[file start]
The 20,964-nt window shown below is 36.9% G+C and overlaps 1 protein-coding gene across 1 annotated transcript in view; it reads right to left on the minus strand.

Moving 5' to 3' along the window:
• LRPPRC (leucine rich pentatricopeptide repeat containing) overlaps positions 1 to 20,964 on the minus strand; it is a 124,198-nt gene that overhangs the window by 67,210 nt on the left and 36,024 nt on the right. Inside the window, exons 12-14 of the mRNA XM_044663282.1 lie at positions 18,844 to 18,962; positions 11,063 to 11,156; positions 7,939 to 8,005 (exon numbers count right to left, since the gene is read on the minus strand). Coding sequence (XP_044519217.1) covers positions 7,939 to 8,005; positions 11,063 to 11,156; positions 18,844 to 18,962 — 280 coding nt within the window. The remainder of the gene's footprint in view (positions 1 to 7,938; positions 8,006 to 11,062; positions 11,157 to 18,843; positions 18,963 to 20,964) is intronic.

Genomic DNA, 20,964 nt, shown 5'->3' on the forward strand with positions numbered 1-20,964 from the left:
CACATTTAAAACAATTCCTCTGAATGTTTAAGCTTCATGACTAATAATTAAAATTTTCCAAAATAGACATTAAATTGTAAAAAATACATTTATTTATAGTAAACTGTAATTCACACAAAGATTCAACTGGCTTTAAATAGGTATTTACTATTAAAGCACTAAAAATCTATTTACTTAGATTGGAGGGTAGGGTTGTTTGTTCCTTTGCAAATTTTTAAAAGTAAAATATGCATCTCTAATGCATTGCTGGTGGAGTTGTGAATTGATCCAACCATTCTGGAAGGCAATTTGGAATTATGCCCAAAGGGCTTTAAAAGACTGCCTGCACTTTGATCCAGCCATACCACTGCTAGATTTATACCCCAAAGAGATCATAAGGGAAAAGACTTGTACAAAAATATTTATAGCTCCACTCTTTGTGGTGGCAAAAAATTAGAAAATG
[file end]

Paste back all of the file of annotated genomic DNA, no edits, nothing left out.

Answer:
The 20,964-nt window shown below is 36.9% G+C and overlaps 1 protein-coding gene across 1 annotated transcript in view; it reads right to left on the minus strand.

Moving 5' to 3' along the window:
• LRPPRC (leucine rich pentatricopeptide repeat containing) overlaps positions 1 to 20,964 on the minus strand; it is a 124,198-nt gene that overhangs the window by 67,210 nt on the left and 36,024 nt on the right. Inside the window, exons 12-14 of the mRNA XM_044663282.1 lie at positions 18,844 to 18,962; positions 11,063 to 11,156; positions 7,939 to 8,005 (exon numbers count right to left, since the gene is read on the minus strand). Coding sequence (XP_044519217.1) covers positions 7,939 to 8,005; positions 11,063 to 11,156; positions 18,844 to 18,962 — 280 coding nt within the window. The remainder of the gene's footprint in view (positions 1 to 7,938; positions 8,006 to 11,062; positions 11,157 to 18,843; positions 18,963 to 20,964) is intronic.

Genomic DNA, 20,964 nt, shown 5'->3' on the forward strand with positions numbered 1-20,964 from the left:
CACATTTAAAACAATTCCTCTGAATGTTTAAGCTTCATGACTAATAATTAAAATTTTCCAAAATAGACATTAAATTGTAAAAAATACATTTATTTATAGTAAACTGTAATTCACACAAAGATTCAACTGGCTTTAAATAGGTATTTACTATTAAAGCACTAAAAATCTATTTACTTAGATTGGAGGGTAGGGTTGTTTGTTCCTTTGCAAATTTTTAAAAGTAAAATATGCATCTCTAATGCATTGCTGGTGGAGTTGTGAATTGATCCAACCATTCTGGAAGGCAATTTGGAATTATGCCCAAAGGGCTTTAAAAGACTGCCTGCACTTTGATCCAGCCATACCACTGCTAGATTTATACCCCAAAGAGATCATAAGGGAAAAGACTTGTACAAAAATATTTATAGCTCCACTCTTTGTGGTGGCAAAAAATTAGAAAATG